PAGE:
Oftentimes, metaphors are used as warnings that one can apply to their life. One metaphor that warns others about the inability or unwillingness of people to react to or be aware of threats that rise gradually is the boiling frog anecdote.

“If you put a frog into a boiling pot of water, it will jump out. If you put a frog into warm pot of water and then slowly turn up the heat, the frog will be unaware of the situation and slowly boil alive.” While anecdotes like this are not always firmly rooted on any scientific grounds, this metaphor, as Craig Montell has researched, may be the exception.

Montell, professor of biology at UC Santa Barbara, has been working to uncover the underlying mechanisms of this strange occurrence. The story of the frog illustrates two points of Montell’s research: Animals have two general responses to temperature increases, a fast response to a stark change in temperature and a slow response to a gradual temperature change.

In order to research this seemingly odd phenomenon, Montell used fruit fly larvae rather than frogs to elucidate the mechanisms behind these different responses. According to Montell’s results in the journal Nature Neuroscience, in order “to characterize the behavior of larvae in response to different rates of temperature change, we built an apparatus that allowed us to accurately control the heating speed while monitoring larval movement.”

Montell and his team recorded the larvae’s behavior and used the computer program MAGAT Analyzer to recognize and track the larvae in each frame. Once the fruit fly larvae’s movement was analyzed, Montell and his team were able to draw some conclusions.

They found that a rapid increase in temperature induced an escape response of writhing in the larvae. However, just like the poor frog in the anecdote, when the temperature was raised gradually, far less of the larvae responded to the change in temperature, and when they did, it was at temperatures higher than those in the first test. But why does this occur?

Montell and his team may have found the answer. The research team was able to identify neurons in the brain that were responsible for these two responses to temperature increases. By analyzing and manipulating the factors involved in these neural pathways, the team determined that a transient receptor potential (TRP) channel was involved in the fast response to a sharp increase in temperature. This specific TRP channel, known as TRPA1, plays an especially important role in the process, stimulating the neurons in the brain to react to the sharp temperature increase.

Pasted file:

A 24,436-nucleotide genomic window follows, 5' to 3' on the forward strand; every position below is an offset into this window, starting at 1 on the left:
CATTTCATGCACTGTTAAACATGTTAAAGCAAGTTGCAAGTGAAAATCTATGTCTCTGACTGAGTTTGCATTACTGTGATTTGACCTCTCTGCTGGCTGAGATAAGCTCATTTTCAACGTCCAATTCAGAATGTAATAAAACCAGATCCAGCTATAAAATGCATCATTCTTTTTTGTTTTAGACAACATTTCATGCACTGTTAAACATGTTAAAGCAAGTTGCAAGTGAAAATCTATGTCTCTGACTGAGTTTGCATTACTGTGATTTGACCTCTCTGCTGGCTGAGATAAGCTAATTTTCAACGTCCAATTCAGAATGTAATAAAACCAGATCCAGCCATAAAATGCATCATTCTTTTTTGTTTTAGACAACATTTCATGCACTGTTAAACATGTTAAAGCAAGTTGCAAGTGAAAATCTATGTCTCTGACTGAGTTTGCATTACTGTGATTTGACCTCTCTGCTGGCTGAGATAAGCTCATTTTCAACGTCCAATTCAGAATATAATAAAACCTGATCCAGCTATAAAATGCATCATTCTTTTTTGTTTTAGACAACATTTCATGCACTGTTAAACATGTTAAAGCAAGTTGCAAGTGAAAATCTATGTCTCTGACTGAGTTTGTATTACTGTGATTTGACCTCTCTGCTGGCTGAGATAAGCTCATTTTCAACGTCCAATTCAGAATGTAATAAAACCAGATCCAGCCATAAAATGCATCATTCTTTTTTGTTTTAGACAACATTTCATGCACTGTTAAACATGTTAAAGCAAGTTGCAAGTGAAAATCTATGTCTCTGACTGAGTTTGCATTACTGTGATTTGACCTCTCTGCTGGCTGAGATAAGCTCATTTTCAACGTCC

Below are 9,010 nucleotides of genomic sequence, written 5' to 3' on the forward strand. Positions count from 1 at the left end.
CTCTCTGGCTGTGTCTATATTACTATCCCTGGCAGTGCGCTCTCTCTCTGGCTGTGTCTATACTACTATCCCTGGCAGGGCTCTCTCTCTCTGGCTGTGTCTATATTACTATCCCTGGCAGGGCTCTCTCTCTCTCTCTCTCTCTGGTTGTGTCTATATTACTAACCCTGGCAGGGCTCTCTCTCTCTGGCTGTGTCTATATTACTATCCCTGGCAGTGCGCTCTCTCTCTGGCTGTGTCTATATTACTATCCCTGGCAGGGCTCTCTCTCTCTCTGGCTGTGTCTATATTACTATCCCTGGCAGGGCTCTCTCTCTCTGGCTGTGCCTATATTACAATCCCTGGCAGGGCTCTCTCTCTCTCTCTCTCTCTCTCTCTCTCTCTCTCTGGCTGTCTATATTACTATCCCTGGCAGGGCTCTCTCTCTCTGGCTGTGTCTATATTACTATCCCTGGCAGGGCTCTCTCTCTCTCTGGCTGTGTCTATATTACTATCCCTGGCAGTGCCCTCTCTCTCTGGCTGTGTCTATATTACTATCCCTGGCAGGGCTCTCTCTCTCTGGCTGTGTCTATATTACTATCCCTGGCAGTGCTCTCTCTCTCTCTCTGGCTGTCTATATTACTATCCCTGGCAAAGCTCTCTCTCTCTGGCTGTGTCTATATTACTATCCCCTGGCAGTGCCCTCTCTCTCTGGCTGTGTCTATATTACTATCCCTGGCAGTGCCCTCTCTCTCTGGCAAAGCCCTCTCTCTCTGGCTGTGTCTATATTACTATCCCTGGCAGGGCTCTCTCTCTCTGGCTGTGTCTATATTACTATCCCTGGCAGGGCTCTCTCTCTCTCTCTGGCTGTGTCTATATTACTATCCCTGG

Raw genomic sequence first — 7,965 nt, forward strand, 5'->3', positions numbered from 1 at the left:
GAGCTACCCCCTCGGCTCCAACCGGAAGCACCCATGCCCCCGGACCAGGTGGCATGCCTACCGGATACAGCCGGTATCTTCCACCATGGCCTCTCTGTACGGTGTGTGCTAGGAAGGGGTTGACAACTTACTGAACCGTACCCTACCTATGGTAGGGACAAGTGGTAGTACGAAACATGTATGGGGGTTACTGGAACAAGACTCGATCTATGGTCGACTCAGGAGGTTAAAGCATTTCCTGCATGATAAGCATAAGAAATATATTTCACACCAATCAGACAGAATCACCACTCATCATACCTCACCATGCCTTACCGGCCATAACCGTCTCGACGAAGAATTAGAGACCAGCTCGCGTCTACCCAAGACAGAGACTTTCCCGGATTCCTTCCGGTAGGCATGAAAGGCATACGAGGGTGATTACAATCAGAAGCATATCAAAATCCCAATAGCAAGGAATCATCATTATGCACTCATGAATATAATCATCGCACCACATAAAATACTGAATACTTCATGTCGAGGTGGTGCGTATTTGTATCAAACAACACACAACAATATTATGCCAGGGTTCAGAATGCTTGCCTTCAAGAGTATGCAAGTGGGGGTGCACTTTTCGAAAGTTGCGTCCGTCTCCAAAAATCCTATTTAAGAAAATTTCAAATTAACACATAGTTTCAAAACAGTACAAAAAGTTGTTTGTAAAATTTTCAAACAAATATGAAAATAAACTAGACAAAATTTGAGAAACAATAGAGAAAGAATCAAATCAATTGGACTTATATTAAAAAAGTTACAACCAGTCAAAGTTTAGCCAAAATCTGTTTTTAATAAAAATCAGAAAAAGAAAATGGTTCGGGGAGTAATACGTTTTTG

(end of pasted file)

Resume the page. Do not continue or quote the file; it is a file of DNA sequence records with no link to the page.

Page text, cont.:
Shown above is TRPA1, the protein that fruit flies use in order to discriminate between small changes in temperature. As Rhodopsin is extremely sensitive to light, it causes TRPA1 to activate . / Courtesy of labs.ucsb.edu

Shown above is TRPA1, the protein that fruit flies use in order to discriminate between small changes in temperature. As Rhodopsin is extremely sensitive to light, it causes TRPA1 to activate . / Courtesy of labs.ucsb.edu

If the TRPA1 channel responds to temperature increases and induces a response in the larvae by stimulating neurons in the brain, then why did the larvae not respond as much to the gradual increase in temperature as they did to the stark increase? The answer lies within the TRP1A channels once again. It was found that when the temperature increased rapidly, the TRP1A channel correspondingly “turned on” rapidly and induced an escape response in the larva; however, when the temperature increase was gradual and slow, the TRP1A channel was less responsive.

With an idea of the mechanisms behind the differing responses to gradual and stark temperature increases, we may now wonder why there are two different responses to increases in temperature. Montell and his team postulate a hypothesis for this in their discussion in the journal Nature Neuroscience.

“We propose that having two groups of thermosensory neurons offers a dual defense. One class [type of thermosensory neurons] … enables the larvae to begin detecting rapid rates of temperature increase before the temperature rises to an acutely dangerous level,” Montell said.

A faster rate of temperature increase lowers the TRPA1 channel’s threshold. This response provides animals enough time to react and escape the environment they are in. However, Montell found that if the temperature increase is gradual, animals, such as the larvae, have more time to respond and do not need to initiate an abrupt escape. Both pathways seem to offer a selective advantage to two different kinds of situations.

We now understand some of the mechanisms underlying the different responses to changes in temperature in fruit flies, but the next big step is knowing if this information can be applied to different organisms such as the frog; Montell believes that it could. Many organisms conserve certain pathways across species, and these temperature response pathways could be some of those preserved. If so, we could one day apply this knowledge of fruit fly larvae responses to frogs and possibly even to humans.